As this strange week continues, I have been so grateful for this daily reminder that life continues, in its joys as well as its sorrows. Children are so good at feeling whatever they are feeling right now, regardless of what they felt this morning, or five minutes ago. As this extended snow day unfolds we are going to have to learn to do the same: to take the joy that comes to us as it comes, amidst the shock and fear and sorrow. This is more than just counting our blessings and storing up gratitude. It is a willingness to live suspended, to tell time at a new pace. Children have so much future in front of them that it is almost impossible for them to see; just ask a small child how old they think the oldest person in the room is, and wait for some astonishing answers. Daily, hourly, we are seeing our adult certainties about the future dissolve into nothing; morning and evening, a new thing we took for granted is gone, and the things we fretted about last week (should I go on that date? cancel that holiday?) seem absurdly naive. And yet there will still be footballs, and friends, and screaming at playtime. And family string quartets and vocal ensembles, and compline sung via an online meeting. And loved ones we will long to touch, and dread to lose, and be oh so grateful to have in the world, sending us penguin videos and smiling, or weeping, from a screen. May God bless you and all you love, and give you the grace to receive the gifts of our life together, whenever and wherever they come. Amen.

Feeling the fear

One of the things I treasure about being a historian (well, a literary historian) is the frequent reminder that nothing is new under the sun. Recently I’ve been re-reading John Donne’s Devotions upon Emergent Occasions, which I was planning to use as the basis of the final chapel service this term. Donne’s wild and evocative meditations on his own experience of an epidemic fever are a reminder that others have been through ‘this torment of sickness’ before, and will be again. It’s not the truth that this too, shall pass that comforts me (although it will pass), but rather the fact that four hundred years ago Donne tore through nearly every emotion that shakes us in these troubling times. We, too, ‘wrap a hot fever in cold melancholy’, making our illnesses harder to endure by imagining symptoms that have not yet appeared, and may not appear. We too, lay awake when we should rest, unable to get the sleep that calms and heals. We, too, feel the loneliness of illness and self-isolation, which Donne calls ‘an outlawry, an excommunication upon the patient, [that] separates him from all offices, not only of civility but of working charity.’ And we, too, can in the midst of our worries suddenly remember to feel grateful for the what we have, and recall that there are many who will have precious little with which to fight off this disease.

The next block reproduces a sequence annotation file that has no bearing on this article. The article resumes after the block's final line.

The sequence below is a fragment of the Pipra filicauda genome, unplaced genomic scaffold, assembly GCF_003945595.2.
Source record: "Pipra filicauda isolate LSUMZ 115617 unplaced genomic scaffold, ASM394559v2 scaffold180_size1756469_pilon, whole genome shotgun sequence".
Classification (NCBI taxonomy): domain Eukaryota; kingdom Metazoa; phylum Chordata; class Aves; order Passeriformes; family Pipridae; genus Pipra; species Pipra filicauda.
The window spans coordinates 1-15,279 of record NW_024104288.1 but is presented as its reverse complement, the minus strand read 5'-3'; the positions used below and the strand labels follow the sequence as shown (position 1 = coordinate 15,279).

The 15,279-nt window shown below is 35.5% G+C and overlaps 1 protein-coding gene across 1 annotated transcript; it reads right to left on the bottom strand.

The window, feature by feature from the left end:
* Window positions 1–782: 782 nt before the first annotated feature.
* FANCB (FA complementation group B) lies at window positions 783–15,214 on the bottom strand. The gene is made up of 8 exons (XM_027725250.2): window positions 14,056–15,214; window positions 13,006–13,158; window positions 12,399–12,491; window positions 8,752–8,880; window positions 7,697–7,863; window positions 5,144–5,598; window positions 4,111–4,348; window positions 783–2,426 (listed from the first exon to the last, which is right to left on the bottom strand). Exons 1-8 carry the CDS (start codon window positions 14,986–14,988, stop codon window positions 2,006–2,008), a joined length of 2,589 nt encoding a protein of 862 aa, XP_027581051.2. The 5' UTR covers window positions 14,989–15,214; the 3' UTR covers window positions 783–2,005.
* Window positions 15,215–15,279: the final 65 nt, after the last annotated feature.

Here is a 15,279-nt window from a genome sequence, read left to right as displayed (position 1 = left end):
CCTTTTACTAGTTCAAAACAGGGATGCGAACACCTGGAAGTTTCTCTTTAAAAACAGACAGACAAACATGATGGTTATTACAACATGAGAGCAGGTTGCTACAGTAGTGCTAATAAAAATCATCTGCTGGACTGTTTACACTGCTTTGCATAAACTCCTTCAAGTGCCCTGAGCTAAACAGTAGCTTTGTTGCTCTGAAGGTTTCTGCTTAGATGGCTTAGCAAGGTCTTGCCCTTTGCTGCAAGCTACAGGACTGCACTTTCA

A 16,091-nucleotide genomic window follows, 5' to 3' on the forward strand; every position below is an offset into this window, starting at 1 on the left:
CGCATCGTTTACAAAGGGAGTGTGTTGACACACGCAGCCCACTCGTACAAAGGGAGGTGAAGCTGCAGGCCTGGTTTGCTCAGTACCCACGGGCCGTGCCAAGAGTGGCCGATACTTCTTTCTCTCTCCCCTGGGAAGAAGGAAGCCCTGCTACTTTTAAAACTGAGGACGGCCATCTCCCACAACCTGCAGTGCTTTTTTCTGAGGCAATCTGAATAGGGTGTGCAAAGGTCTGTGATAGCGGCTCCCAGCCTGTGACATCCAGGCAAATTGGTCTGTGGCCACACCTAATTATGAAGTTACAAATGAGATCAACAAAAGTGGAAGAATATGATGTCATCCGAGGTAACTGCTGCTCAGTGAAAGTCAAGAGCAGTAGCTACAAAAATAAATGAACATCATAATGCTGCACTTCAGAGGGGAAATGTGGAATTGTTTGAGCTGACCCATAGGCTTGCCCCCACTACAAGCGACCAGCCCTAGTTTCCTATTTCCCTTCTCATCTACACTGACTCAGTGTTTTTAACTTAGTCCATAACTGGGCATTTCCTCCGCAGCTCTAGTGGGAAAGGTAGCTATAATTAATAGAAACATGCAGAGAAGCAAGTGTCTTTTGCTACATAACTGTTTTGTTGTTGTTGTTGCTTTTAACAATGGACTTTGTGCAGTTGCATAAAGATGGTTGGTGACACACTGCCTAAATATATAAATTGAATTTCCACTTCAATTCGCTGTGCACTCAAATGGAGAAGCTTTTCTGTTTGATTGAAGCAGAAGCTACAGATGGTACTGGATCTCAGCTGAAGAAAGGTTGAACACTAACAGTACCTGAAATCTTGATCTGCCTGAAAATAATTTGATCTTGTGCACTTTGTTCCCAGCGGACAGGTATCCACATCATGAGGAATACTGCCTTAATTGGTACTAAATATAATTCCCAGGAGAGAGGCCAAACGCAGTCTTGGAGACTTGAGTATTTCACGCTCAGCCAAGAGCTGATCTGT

Social media is currently full of advice about how to cope with coronavirus anxiety. Much of it is excellent: restrict your consumption of the news, turn off alerts on your phone, try deep breathing or mindfulness, go outside and stay in touch with friends. But these are unprecedented times, at least for all of us alive now; the last time a pandemic made such a swift global progress was 1918. It’s important, then, to allow ourselves to acknowledge that our fear and anxiety is natural and normal, something that human beings have experienced in the face of epidemics for many centuries. Trying to cope with our anxiety can become another way of trying to control what we cannot control, and, if you’re that sort of person, another way of punishing yourself for not being strong enough. Yes, most people will be okay. Yes, we will get through this. Yes, the economy will recover, and we may emerge stronger and more resilient as a community. But it is also terrifying. And that too is okay.

God of all grace, giver of every good gift, though we go through fire and water, you hold our soul in life, and will not suffer our feet to slip. When we travel on lonely ways, grant us patience as we wait for your lovingkindness, and the courage to reach out to those in need. For you are our God for ever and ever  our guide in life and through death to the everlasting mercy of your Son, our Saviour, Jesus Christ. Amen.